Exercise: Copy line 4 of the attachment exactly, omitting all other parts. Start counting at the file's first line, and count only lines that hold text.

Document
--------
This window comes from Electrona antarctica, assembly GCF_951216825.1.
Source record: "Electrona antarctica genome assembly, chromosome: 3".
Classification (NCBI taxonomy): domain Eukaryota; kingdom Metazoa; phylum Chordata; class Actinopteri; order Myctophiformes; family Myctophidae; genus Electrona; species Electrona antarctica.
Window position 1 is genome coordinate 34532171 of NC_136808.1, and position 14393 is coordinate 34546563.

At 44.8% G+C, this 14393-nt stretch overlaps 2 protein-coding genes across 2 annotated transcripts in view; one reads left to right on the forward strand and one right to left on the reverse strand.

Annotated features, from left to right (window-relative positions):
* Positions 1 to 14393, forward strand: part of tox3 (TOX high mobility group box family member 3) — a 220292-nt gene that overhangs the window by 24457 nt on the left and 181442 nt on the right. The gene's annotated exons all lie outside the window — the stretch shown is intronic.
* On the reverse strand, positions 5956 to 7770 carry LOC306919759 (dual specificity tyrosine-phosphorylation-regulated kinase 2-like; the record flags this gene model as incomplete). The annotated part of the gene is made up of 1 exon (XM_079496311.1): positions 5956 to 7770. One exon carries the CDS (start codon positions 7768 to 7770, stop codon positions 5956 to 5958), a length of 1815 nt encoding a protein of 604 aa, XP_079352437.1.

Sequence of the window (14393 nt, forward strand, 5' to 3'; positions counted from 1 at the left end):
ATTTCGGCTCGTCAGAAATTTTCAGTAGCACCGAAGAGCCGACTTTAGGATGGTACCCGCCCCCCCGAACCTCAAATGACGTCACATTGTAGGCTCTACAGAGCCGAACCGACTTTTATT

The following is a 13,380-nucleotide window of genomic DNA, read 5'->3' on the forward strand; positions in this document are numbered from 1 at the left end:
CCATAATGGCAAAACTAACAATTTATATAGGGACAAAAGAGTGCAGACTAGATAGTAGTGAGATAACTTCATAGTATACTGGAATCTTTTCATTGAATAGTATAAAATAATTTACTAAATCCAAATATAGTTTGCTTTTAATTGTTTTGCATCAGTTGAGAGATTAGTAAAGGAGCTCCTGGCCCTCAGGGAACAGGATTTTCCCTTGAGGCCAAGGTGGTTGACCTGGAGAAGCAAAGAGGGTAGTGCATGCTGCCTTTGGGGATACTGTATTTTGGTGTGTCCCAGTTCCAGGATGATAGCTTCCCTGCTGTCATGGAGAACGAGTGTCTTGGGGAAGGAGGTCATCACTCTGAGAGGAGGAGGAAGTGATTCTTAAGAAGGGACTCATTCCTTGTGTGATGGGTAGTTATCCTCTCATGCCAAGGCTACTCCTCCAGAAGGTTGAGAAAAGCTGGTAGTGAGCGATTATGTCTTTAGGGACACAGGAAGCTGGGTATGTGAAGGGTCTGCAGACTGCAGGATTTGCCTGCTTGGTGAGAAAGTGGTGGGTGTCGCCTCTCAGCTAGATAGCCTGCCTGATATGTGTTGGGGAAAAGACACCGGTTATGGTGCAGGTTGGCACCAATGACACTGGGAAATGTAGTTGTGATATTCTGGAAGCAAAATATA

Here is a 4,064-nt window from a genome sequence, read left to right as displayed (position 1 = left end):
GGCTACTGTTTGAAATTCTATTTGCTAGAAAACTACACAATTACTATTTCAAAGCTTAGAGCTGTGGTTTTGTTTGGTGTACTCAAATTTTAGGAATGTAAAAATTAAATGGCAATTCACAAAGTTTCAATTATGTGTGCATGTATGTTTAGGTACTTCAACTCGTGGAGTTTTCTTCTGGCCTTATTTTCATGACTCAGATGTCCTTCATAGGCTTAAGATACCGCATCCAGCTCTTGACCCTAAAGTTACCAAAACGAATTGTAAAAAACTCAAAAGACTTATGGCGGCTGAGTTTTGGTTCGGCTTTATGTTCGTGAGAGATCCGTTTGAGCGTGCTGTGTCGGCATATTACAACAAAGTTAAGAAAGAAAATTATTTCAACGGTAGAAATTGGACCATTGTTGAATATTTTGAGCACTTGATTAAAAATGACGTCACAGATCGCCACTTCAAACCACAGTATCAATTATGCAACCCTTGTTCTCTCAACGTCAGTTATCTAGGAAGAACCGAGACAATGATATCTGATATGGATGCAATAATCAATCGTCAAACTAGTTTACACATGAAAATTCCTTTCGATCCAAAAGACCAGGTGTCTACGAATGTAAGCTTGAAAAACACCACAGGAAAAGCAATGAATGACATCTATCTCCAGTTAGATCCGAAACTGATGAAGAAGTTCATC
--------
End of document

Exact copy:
Window position 1 is genome coordinate 34532171 of NC_136808.1, and position 14393 is coordinate 34546563.